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Group wants local employers to take $15-an-hour pledge



Monadnock Ledger-Transcript
Tuesday, October 31, 2017 9:6AM

A group in the Monadnock region has discovered the living wage in the area. And that number isn’t close to the statewide minimum wage of $7.25 per hour.

Linda Rubin, director of the Healthy Community Initiative at Healthy Monadnock, said if you’re a single 35-year-old woman in the region, a living wage falls at $15 per hour mark.

The Living Wage Monadnock calculator sets aside $211.50 for food, $199 for health insurance, $99.37 for health care, $58.17 for dental, $1,000 for housing and utilities, $388.57 for transportation, $104.83 for clothing, $114.14 for personal care, and $30 for cell phone per month. That’s a total of $2,205.58 per month or a total of $26,466.96 for just the basics.

“Most of the people in our region are paying 50 percent toward rent,” Rubin said. “That’s difficult. It’s very costly to live here and wages are not keeping up with inflation.”

The reality is 29 percent of households earn less than $25,000 per year, a wage that equates to a full-time worker earning $12 an hour.

“An hourly wage of this kind is inadequate to maintain a safe and decent standard of living,” the Living Wage Monadnock website says.

It says 40 percent of the Monadnock region workers make less than a living wage at their jobs.

New Hampshire’s minimum wage currently sits at $7.25 per hour, according to the New Hampshire Department of Labor. The tipped minimum wage is $3.27 per hour.

The Granite State comes in far below neighboring states. The minimum wage in Massachusetts is $11 per hour, Vermont’s is $10 per hour, and Maine’s is $9 per hour.

State Rep. Carol Roberts (D-Hillsborough) said New Hampshire defaults to the federal minimum wage and that’s a problem.

“We think not having an adequate minimum wage leads to a lack of interest to stay or move here,” Roberts said, highlighting the state’s struggle to retain young people.

Roberts said she has served two terms in the House. During her first term, a bid to bump the minimum wage up didn’t even make it to the floor.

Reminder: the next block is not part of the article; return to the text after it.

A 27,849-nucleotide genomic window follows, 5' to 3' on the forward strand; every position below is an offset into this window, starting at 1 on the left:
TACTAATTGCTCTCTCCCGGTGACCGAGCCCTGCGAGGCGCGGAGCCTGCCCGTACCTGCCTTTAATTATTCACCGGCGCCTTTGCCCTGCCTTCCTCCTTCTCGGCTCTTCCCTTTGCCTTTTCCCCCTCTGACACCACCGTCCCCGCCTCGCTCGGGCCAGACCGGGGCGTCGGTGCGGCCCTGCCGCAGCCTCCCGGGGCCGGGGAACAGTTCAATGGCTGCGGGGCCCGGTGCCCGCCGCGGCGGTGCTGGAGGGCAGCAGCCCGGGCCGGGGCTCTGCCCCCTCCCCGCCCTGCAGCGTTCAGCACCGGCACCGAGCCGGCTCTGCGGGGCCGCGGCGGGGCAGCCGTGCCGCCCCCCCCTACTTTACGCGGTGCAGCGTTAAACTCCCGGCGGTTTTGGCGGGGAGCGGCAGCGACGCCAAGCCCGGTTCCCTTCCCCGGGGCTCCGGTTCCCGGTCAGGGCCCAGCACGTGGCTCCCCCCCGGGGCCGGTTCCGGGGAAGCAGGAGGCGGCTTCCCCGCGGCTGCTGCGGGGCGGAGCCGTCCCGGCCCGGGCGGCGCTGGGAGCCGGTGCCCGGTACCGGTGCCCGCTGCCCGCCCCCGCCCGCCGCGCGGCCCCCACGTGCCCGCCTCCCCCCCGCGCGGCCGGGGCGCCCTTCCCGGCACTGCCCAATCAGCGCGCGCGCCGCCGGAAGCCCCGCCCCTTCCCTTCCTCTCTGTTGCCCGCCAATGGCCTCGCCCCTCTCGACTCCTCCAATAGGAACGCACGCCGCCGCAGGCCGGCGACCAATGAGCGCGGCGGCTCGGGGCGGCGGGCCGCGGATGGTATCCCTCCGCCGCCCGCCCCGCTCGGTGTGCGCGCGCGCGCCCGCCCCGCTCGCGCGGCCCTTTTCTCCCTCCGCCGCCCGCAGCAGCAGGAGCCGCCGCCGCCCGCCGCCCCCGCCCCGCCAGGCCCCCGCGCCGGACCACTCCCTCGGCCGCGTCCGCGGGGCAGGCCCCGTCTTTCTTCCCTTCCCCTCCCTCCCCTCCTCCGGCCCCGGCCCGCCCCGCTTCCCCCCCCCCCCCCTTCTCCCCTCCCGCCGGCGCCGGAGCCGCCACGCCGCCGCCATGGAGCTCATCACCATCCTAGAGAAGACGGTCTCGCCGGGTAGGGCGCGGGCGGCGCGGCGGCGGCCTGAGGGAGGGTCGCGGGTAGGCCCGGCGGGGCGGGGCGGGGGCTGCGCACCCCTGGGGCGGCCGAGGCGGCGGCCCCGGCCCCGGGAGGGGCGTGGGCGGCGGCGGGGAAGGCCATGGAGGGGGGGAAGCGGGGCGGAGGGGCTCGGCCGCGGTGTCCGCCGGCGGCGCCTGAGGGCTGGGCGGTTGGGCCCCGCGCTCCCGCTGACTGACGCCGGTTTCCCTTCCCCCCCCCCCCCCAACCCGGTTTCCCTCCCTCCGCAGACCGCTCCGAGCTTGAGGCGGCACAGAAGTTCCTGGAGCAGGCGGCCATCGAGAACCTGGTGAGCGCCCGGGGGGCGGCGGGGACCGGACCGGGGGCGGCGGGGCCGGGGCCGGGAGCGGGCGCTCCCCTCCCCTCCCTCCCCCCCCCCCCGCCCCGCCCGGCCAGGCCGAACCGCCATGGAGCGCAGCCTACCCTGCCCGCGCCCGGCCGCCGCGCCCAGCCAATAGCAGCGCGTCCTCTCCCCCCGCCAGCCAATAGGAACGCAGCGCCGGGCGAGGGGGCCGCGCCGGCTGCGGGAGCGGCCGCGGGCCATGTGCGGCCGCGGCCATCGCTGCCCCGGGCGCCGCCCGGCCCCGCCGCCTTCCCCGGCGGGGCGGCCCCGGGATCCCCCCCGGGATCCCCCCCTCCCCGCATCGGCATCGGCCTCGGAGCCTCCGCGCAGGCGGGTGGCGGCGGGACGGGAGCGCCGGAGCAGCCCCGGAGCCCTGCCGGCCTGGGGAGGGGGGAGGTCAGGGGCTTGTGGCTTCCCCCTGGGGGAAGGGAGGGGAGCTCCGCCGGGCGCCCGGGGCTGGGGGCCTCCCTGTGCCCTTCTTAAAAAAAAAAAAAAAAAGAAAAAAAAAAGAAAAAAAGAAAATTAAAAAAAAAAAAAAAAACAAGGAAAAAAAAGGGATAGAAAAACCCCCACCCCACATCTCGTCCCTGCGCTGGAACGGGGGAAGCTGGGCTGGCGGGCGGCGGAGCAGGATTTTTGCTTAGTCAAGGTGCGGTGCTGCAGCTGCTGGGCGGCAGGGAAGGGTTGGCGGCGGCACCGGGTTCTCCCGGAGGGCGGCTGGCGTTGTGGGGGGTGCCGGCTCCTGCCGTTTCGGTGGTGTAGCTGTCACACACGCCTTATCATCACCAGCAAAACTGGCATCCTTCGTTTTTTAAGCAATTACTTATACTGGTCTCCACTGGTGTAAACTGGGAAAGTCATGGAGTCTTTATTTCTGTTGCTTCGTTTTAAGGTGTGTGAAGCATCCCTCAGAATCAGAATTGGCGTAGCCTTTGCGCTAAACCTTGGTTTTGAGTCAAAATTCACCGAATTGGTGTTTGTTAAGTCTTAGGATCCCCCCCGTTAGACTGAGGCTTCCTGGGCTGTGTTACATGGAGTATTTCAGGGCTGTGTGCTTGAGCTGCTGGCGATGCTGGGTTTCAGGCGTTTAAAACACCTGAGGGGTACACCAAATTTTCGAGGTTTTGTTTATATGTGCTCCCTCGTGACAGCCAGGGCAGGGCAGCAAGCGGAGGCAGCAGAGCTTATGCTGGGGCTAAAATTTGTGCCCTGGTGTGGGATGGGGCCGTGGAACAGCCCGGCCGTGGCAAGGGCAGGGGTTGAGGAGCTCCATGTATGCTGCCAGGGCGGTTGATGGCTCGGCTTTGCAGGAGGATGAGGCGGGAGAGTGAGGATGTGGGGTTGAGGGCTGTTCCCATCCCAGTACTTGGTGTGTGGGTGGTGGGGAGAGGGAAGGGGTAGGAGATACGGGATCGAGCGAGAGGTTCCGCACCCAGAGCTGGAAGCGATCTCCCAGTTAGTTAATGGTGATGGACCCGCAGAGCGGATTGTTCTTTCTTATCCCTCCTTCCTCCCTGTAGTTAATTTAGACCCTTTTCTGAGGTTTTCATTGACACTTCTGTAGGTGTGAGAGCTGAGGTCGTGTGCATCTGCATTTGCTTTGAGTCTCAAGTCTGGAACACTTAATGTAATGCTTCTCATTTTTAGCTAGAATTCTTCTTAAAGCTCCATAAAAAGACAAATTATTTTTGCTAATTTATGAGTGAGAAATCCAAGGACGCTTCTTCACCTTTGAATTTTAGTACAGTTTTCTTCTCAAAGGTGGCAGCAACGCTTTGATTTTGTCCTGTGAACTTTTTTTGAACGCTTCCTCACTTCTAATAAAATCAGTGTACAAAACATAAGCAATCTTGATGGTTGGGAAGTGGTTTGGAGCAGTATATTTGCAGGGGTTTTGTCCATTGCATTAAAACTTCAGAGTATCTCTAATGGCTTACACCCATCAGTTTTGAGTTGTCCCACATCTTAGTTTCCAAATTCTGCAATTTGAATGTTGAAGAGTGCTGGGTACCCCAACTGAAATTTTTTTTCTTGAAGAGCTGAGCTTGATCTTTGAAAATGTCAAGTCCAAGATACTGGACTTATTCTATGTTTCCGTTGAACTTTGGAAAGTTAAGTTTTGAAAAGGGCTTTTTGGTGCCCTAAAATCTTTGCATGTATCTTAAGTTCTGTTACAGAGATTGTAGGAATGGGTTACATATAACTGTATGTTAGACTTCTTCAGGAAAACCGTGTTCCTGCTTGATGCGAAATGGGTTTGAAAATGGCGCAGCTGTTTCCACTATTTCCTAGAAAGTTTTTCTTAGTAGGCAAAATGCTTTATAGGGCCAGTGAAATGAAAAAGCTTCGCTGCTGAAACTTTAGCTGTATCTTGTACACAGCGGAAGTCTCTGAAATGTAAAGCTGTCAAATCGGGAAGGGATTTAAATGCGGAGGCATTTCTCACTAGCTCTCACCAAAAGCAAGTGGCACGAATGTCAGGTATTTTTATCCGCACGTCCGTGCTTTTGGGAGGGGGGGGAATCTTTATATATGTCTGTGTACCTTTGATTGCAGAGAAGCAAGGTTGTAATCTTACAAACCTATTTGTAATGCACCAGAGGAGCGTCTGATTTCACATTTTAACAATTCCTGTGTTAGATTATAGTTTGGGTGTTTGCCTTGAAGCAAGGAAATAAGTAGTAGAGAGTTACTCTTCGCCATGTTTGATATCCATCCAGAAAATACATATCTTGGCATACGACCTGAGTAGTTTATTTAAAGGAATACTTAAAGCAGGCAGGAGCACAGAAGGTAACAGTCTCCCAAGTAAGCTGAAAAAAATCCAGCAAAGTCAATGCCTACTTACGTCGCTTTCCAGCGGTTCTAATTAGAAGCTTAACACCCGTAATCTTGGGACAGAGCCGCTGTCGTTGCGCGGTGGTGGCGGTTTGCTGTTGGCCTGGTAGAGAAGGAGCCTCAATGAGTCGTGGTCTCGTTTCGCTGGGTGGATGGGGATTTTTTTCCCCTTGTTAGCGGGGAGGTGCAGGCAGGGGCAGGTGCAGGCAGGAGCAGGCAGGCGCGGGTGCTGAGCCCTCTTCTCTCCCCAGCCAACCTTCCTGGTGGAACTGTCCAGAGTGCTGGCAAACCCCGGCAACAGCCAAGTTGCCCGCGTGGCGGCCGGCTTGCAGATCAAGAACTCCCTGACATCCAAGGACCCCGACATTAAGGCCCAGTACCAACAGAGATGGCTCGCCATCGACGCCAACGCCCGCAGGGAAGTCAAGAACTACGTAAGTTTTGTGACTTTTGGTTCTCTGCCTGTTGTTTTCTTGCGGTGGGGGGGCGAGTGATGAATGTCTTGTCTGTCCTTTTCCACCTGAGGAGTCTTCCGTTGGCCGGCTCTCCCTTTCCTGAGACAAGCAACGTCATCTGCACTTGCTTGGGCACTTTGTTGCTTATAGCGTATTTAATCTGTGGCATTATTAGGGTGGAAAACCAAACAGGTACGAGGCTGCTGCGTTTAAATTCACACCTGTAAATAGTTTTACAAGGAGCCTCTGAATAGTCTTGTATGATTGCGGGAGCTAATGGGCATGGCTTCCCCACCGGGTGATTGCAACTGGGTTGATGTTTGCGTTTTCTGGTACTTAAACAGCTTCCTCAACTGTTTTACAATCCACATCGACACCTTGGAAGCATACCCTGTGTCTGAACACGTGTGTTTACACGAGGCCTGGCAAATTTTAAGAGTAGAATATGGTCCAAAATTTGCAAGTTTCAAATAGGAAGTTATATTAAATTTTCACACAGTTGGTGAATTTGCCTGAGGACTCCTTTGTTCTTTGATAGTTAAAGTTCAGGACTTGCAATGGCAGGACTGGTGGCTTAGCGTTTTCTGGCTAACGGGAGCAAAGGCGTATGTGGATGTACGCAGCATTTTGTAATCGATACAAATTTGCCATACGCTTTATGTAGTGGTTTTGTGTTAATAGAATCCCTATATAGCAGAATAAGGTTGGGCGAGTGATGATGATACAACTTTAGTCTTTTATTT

She said Republicans argue small business owners can’t afford to compensate their employees $15 per hour, but she said other companies are complaining about how difficult it is to recruit and retain talent.

Messages to several legislators who are against raising the minimum wage weren’t returned.

Rubin said when the coalition ended a living wage number for the Monadnock region they talked about what they could do in order to improve the situation. She said there was some discussion about tackling the issue from a political standpoint, but the group instead decided to launch a campaign to encourage employers to jump on board instead.

“We really wanted employers to see this as an issue and take the lead on providing a $15 per hour baseline wage,” Rubin said.

She said their goal is to have 50 businesses and organizations take the pledge to offer employees a living wage by 2020. Their crusade started back in 2015 and so far seven companies have pledged to offer their employees a living wage.

Rubin said those companies are listed on the Living Wage Monadnock website.

Out of the seven, none are from the 16 towns the Ledger-Transcript covers. The majority that have taken the pledge are located in Keene.

Rubin said one of the biggest benefits for businesses who provide their employees with a living wage include recruitment and retention rates. She said one company in Gilsum treats their employees so well that when they post a job, the company receives upwards of 150 applications.

From that pool, “they can truly hire the best people.”

Abby Kessler can be reached at 924-7172, ext. 234 or akessler@ledgertranscript.com.